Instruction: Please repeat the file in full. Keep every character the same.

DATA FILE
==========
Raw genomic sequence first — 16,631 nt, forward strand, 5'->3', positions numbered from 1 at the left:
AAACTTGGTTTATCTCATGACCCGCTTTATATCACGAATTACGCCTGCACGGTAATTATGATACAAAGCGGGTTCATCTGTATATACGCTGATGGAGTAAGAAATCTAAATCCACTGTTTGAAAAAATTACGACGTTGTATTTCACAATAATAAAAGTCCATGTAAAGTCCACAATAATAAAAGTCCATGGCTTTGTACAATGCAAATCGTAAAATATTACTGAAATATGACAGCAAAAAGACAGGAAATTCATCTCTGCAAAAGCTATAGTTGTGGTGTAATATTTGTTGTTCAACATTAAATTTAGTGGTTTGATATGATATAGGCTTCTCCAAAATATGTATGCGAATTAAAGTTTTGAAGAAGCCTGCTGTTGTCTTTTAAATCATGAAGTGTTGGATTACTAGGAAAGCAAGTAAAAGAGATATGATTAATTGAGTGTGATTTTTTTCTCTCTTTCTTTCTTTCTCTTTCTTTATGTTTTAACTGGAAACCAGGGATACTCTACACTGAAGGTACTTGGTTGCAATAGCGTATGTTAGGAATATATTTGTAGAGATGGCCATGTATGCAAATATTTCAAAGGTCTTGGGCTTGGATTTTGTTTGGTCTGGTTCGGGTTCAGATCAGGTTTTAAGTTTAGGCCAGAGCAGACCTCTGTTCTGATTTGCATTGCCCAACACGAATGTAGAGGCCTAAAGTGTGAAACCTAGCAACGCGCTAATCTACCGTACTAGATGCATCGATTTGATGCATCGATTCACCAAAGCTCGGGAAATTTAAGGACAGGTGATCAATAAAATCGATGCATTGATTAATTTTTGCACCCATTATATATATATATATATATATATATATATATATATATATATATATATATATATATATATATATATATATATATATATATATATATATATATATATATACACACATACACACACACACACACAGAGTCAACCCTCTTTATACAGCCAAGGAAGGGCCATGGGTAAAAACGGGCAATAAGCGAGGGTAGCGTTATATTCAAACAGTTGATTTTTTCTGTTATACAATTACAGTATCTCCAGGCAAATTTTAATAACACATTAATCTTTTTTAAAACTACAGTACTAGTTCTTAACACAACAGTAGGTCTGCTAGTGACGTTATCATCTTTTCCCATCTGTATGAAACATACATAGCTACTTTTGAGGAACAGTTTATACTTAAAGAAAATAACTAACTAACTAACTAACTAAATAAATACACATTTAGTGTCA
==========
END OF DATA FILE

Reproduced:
Raw genomic sequence first — 16,631 nt, forward strand, 5'->3', positions numbered from 1 at the left:
AAACTTGGTTTATCTCATGACCCGCTTTATATCACGAATTACGCCTGCACGGTAATTATGATACAAAGCGGGTTCATCTGTATATACGCTGATGGAGTAAGAAATCTAAATCCACTGTTTGAAAAAATTACGACGTTGTATTTCACAATAATAAAAGTCCATGTAAAGTCCACAATAATAAAAGTCCATGGCTTTGTACAATGCAAATCGTAAAATATTACTGAAATATGACAGCAAAAAGACAGGAAATTCATCTCTGCAAAAGCTATAGTTGTGGTGTAATATTTGTTGTTCAACATTAAATTTAGTGGTTTGATATGATATAGGCTTCTCCAAAATATGTATGCGAATTAAAGTTTTGAAGAAGCCTGCTGTTGTCTTTTAAATCATGAAGTGTTGGATTACTAGGAAAGCAAGTAAAAGAGATATGATTAATTGAGTGTGATTTTTTTCTCTCTTTCTTTCTTTCTCTTTCTTTATGTTTTAACTGGAAACCAGGGATACTCTACACTGAAGGTACTTGGTTGCAATAGCGTATGTTAGGAATATATTTGTAGAGATGGCCATGTATGCAAATATTTCAAAGGTCTTGGGCTTGGATTTTGTTTGGTCTGGTTCGGGTTCAGATCAGGTTTTAAGTTTAGGCCAGAGCAGACCTCTGTTCTGATTTGCATTGCCCAACACGAATGTAGAGGCCTAAAGTGTGAAACCTAGCAACGCGCTAATCTACCGTACTAGATGCATCGATTTGATGCATCGATTCACCAAAGCTCGGGAAATTTAAGGACAGGTGATCAATAAAATCGATGCATTGATTAATTTTTGCACCCATTATATATATATATATATATATATATATATATATATATATATATATATATATATATATATATATATATATATATATATATATATATATATATATATATACACACATACACACACACACACACAGAGTCAACCCTCTTTATACAGCCAAGGAAGGGCCATGGGTAAAAACGGGCAATAAGCGAGGGTAGCGTTATATTCAAACAGTTGATTTTTTCTGTTATACAATTACAGTATCTCCAGGCAAATTTTAATAACACATTAATCTTTTTTAAAACTACAGTACTAGTTCTTAACACAACAGTAGGTCTGCTAGTGACGTTATCATCTTTTCCCATCTGTATGAAACATACATAGCTACTTTTGAGGAACAGTTTATACTTAAAGAAAATAACTAACTAACTAACTAACTAAATAAATACACATTTAGTGTCA